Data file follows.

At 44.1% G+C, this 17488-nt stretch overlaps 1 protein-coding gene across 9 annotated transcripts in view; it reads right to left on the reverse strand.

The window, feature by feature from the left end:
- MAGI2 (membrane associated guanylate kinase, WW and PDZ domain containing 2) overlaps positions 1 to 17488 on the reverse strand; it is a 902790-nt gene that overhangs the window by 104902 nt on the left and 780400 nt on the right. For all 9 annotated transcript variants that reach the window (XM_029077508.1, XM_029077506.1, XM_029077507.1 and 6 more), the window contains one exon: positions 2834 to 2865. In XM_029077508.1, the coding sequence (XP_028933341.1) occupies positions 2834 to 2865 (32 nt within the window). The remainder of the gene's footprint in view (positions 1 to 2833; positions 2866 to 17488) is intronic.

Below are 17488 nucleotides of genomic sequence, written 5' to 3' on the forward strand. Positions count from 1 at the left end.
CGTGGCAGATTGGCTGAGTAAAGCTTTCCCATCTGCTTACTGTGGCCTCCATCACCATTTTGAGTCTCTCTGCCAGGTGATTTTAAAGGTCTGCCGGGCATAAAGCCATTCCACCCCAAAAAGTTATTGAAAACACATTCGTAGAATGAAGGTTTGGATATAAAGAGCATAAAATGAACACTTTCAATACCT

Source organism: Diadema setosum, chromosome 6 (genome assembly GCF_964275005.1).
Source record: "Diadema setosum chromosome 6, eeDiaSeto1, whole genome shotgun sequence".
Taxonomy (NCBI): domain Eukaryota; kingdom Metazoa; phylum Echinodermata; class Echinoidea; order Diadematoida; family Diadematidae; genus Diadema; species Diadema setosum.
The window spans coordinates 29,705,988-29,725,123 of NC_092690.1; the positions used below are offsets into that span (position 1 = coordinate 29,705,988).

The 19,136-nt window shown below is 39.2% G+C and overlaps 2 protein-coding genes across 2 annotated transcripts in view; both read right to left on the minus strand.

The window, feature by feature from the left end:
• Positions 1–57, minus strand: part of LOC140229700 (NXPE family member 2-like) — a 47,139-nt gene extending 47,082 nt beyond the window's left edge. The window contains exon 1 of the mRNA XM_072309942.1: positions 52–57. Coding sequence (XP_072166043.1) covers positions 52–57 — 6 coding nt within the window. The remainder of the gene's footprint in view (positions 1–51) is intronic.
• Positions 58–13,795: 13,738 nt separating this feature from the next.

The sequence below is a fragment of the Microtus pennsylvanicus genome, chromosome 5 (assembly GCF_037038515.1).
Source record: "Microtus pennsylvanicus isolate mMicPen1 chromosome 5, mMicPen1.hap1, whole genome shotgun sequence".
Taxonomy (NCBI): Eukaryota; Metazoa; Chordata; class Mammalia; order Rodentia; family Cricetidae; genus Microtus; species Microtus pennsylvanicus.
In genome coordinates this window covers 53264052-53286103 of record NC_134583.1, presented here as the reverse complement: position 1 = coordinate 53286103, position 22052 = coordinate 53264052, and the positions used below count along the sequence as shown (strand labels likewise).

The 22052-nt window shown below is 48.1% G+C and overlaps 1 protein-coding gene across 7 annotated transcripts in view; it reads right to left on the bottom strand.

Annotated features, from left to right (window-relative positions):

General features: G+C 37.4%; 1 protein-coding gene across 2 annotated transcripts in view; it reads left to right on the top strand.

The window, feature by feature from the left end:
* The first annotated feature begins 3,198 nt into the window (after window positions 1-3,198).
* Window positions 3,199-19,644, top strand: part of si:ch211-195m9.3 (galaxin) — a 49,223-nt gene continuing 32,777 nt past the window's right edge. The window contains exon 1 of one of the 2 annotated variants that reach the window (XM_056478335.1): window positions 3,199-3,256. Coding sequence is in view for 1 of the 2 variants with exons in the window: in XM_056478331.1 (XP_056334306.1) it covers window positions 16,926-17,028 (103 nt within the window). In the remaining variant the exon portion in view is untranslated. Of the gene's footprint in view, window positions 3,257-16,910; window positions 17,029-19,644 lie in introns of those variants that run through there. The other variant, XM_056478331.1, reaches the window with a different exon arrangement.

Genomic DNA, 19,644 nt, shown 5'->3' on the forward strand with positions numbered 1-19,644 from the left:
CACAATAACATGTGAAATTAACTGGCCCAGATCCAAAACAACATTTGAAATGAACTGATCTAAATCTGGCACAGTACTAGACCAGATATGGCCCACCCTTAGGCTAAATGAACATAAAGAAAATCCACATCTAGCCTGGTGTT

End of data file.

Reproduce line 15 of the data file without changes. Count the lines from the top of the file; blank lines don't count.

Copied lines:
Source record: "Microtus pennsylvanicus isolate mMicPen1 chromosome 5, mMicPen1.hap1, whole genome shotgun sequence".